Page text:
06/18/2018 | Water Measurement Tips & Tricks | 4 MINUTE READ
Selecting Among Dissolved Oxygen Measurement Methods (Optical, Galvanic, Polarographic)
Dissolved oxygen (DO) and water quality
Dissolved oxygen is a key measure of water quality relied upon in various applications. In industrial water treatment, dissolved oxygen levels can be an indicator of water quality issues that lead to corrosion of equipment. In aquaculture, fish transport, and aquarium applications, dissolved oxygen is monitored to ensure that aquatic species have enough oxygen in their habitat to survive, grow, and reproduce. In municipal water treatment facilities, dissolved oxygen in wastewater is monitored during aeration water treatment processes.
Measuring dissolved oxygen concentration
The concentration of dissolved oxygen in water can be sampled or monitored continuously using a dissolved oxygen sensor. How does a dissolved oxygen probe work? The answer to this question depends on the type of dissolved oxygen sensor used. Commercially available dissolved oxygen sensors typically fall into 3 categories:
- Galvanic dissolved oxygen sensors
- Polarographic dissolved oxygen sensors
- Optical dissolved oxygen sensors
Each type of dissolved oxygen sensor has a slightly different working principle. Therefore, each dissolved oxygen sensor type has advantages and disadvantages depending on the water measurement application where it will be used.
Electrochemical dissolved oxygen sensor working principle:
Both galvanic DO sensors and polarographic DO sensors are types of electrochemical dissolved oxygen sensors. In an electrochemical DO sensor, dissolved oxygen diffuses from the sample across an oxygen permeable membrane and into the sensor. Once inside the sensor, the oxygen undergoes a chemical reduction reaction, which produces an electrical signal. This signal can be read by a dissolved oxygen instrument.
Polarographic vs. galvanic DO sensors:
The difference between a galvanic DO sensor and a polarographic DO sensor is that a polarographic DO sensor requires a constant voltage to be applied to it. It must be polarized. By contrast, a galvanic DO sensor is self-polarizing due to the material properties of the anode (zinc or lead) and cathode (silver). This means that while galvanic DO sensors can be used immediately after calibration, polarographic sensors require a 5-15 minute warm up time.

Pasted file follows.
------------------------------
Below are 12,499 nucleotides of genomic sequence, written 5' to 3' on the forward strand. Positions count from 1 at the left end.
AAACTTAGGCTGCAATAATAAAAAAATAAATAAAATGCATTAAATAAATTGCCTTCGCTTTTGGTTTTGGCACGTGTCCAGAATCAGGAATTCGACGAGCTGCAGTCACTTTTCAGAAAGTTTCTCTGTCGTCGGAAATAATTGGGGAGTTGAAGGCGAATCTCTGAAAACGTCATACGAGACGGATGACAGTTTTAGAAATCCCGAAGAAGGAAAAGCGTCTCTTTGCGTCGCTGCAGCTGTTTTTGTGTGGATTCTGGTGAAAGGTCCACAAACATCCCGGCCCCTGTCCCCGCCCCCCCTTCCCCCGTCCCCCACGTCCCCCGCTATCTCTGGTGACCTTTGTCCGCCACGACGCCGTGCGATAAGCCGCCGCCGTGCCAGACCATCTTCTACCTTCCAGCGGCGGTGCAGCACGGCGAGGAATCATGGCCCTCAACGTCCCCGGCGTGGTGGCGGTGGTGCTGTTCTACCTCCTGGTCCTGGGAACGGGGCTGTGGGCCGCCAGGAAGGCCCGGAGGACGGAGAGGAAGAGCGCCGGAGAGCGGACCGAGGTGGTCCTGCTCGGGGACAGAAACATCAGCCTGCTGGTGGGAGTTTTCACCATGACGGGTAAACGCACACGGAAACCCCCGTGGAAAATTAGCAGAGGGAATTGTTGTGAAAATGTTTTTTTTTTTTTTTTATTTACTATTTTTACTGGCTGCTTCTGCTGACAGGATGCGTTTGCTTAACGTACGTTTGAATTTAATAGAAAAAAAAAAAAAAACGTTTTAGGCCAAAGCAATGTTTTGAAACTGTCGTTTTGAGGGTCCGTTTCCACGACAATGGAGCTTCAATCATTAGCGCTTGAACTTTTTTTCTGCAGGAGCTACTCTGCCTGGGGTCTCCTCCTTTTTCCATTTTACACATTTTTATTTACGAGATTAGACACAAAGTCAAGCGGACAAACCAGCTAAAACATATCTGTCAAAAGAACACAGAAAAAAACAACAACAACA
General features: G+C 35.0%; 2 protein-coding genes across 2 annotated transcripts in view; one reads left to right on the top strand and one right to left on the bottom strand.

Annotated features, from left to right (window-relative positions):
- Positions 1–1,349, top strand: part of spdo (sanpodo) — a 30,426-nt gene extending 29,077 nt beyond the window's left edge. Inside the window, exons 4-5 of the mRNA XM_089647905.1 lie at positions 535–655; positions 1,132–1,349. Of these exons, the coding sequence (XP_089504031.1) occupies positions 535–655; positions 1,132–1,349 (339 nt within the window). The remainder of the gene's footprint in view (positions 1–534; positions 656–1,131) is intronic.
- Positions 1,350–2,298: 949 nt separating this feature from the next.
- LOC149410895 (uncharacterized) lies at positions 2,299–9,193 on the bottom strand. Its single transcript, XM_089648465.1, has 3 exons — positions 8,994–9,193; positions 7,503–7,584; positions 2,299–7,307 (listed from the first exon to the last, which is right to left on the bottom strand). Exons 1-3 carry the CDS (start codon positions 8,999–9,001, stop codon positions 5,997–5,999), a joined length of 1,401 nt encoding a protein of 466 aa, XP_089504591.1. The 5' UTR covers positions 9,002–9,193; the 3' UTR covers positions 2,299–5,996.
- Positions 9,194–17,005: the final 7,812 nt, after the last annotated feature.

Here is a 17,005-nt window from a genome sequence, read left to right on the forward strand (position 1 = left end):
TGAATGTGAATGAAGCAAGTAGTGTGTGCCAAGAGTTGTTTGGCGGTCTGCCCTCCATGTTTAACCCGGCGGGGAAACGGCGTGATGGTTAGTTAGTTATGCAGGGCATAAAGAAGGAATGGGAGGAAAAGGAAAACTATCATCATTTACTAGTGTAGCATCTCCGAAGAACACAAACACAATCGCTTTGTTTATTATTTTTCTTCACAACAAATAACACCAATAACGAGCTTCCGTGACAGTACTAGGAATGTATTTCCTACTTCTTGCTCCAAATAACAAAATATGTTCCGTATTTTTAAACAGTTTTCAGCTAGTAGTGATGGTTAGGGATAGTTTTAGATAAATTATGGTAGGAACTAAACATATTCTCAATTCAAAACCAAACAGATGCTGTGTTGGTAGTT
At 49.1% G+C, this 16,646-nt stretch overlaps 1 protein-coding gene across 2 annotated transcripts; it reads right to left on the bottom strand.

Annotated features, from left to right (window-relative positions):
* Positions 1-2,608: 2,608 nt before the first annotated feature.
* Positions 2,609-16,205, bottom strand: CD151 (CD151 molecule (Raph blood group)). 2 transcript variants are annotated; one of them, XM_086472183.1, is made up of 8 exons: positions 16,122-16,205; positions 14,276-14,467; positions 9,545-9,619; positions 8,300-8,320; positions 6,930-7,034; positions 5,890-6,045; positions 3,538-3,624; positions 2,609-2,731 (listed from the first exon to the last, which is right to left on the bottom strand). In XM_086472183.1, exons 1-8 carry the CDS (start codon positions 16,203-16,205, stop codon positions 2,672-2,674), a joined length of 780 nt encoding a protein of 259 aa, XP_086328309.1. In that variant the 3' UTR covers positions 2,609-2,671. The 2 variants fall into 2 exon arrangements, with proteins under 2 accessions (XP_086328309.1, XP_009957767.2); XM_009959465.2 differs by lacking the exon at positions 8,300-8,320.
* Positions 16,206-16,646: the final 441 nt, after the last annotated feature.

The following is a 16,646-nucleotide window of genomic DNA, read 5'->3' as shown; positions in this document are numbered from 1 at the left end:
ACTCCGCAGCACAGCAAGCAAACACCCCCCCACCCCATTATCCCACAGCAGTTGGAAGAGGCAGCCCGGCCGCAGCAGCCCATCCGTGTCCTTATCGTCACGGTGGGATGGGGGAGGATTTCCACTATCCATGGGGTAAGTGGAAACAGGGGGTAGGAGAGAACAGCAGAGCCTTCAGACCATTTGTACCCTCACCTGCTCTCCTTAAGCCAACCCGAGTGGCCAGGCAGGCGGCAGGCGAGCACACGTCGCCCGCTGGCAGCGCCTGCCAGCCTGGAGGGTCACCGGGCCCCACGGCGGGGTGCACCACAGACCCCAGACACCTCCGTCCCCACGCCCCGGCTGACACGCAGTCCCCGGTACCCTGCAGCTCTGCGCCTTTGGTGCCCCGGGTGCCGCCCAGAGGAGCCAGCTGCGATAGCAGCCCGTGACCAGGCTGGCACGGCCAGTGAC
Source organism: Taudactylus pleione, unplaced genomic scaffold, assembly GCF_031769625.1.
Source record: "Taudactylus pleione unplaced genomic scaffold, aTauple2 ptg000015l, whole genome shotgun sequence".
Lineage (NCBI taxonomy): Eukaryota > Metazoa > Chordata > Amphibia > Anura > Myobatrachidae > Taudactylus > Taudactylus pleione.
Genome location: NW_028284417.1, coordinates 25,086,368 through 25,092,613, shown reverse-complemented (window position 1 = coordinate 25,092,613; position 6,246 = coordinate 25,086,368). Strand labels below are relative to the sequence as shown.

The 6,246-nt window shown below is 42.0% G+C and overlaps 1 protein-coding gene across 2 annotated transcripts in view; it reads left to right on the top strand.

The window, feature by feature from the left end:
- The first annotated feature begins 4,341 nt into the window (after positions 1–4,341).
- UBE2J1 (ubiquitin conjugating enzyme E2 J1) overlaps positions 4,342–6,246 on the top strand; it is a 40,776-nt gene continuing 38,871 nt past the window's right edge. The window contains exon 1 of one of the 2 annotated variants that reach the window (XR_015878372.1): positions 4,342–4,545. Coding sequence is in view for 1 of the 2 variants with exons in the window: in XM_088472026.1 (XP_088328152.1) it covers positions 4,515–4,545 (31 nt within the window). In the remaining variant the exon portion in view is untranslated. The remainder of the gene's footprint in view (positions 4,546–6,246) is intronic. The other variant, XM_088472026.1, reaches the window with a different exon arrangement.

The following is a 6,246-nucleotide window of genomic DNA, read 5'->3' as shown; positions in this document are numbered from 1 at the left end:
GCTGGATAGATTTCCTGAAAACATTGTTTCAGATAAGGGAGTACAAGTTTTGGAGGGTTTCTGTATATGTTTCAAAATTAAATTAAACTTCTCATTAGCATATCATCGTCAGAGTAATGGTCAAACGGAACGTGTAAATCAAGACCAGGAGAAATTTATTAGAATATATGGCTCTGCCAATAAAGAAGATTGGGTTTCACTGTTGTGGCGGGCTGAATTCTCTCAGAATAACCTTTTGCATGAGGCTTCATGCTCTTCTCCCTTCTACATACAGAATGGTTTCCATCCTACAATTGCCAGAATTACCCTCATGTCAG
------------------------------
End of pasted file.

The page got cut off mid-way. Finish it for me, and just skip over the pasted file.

Optical dissolved oxygen sensor working principle:
An optical dissolved oxygen sensor does not have an anode or cathode, and oxygen is not reduced during measurement. Instead, the sensor cap contains a luminescent dye, which glows red when exposed to blue light. Oxygen interferes with the luminescent properties of the dye, an effect called “quenching.” A photodiode compares the “quenched” luminescence to a reference reading, allowing the calculation of dissolved oxygen concentration in water.
Optical vs. galvanic DO sensors:
Both optical dissolved oxygen measurement and galvanic dissolved oxygen measurement have advantages and advantages. The good news is that both technologies offer a similar level of accuracy when measuring dissolved oxygen concentration. This holds true across a wide range of measurement values: field tests have shown similar results for optical and galvanic DO sensors from ~1mg/L up to 14mg/L.
One point of differentiation between optical and galvanic DO sensors is that galvanic DO sensors exhibit flow dependence. This means that a minimum inflow velocity (2 inches/sec for Sensorex models) is required to maintain measurement accuracy. Optical DO sensors require no minimum inflow velocity.
Some sample constituents may interfere with measurement accuracy. Hydrogen sulfide, for example, a compound found in wastewater, lake bottoms, and wetlands, can permeate the galvanic sensor membrane. An optical dissolved oxygen sensor would make a better choice in these environments, as these sensors are not susceptible to interference by H2S.
One advantage of galvanic DO sensors over optical DO sensors is that galvanic DO sensors have a faster response time. Galvanic DO sensors respond 2-5x faster than optical DO sensors depending on the membrane material. This limitation of optical DO sensors is more cumbersome in applications where a high number of sample measurements will be taken. Response time is typically not a limiting factor when choosing a DO sensor for continuous monitoring applications.
Comparison of polarographic, galvanic, and optical DO sensors:
The table below summarizes advantages and disadvantages of the 3 primary methods for measuring dissolved oxygen concentration in water: